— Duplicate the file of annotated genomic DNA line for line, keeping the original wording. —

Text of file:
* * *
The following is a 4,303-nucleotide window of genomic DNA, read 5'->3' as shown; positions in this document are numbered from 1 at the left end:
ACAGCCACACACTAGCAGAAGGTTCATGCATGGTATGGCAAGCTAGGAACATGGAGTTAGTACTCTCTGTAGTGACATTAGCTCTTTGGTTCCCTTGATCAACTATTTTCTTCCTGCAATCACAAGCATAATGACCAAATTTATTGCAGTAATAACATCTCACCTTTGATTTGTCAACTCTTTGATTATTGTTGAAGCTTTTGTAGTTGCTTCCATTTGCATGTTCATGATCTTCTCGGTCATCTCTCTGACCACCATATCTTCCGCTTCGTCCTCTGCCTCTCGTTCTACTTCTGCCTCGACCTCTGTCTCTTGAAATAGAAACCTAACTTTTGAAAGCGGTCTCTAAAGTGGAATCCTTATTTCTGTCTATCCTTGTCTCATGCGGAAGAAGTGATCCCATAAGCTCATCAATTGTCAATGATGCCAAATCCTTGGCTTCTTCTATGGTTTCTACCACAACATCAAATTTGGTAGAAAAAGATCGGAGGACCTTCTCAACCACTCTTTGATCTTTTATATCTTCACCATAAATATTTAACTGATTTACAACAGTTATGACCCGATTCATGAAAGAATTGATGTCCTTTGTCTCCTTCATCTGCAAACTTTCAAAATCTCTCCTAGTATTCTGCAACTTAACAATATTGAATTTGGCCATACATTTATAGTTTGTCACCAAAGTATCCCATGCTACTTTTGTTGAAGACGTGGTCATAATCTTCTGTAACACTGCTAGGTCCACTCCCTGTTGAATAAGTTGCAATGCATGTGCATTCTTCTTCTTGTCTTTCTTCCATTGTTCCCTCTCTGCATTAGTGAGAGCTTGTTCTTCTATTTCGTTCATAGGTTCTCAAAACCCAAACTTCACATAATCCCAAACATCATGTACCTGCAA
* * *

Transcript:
The following is a 4,303-nucleotide window of genomic DNA, read 5'->3' as shown; positions in this document are numbered from 1 at the left end:
ACAGCCACACACTAGCAGAAGGTTCATGCATGGTATGGCAAGCTAGGAACATGGAGTTAGTACTCTCTGTAGTGACATTAGCTCTTTGGTTCCCTTGATCAACTATTTTCTTCCTGCAATCACAAGCATAATGACCAAATTTATTGCAGTAATAACATCTCACCTTTGATTTGTCAACTCTTTGATTATTGTTGAAGCTTTTGTAGTTGCTTCCATTTGCATGTTCATGATCTTCTCGGTCATCTCTCTGACCACCATATCTTCCGCTTCGTCCTCTGCCTCTCGTTCTACTTCTGCCTCGACCTCTGTCTCTTGAAATAGAAACCTAACTTTTGAAAGCGGTCTCTAAAGTGGAATCCTTATTTCTGTCTATCCTTGTCTCATGCGGAAGAAGTGATCCCATAAGCTCATCAATTGTCAATGATGCCAAATCCTTGGCTTCTTCTATGGTTTCTACCACAACATCAAATTTGGTAGAAAAAGATCGGAGGACCTTCTCAACCACTCTTTGATCTTTTATATCTTCACCATAAATATTTAACTGATTTACAACAGTTATGACCCGATTCATGAAAGAATTGATGTCCTTTGTCTCCTTCATCTGCAAACTTTCAAAATCTCTCCTAGTATTCTGCAACTTAACAATATTGAATTTGGCCATACATTTATAGTTTGTCACCAAAGTATCCCATGCTACTTTTGTTGAAGACGTGGTCATAATCTTCTGTAACACTGCTAGGTCCACTCCCTGTTGAATAAGTTGCAATGCATGTGCATTCTTCTTCTTGTCTTTCTTCCATTGTTCCCTCTCTGCATTAGTGAGAGCTTGTTCTTCTATTTCGTTCATAGGTTCTCAAAACCCAAACTTCACATAATCCCAAACATCATGTACCTGCAA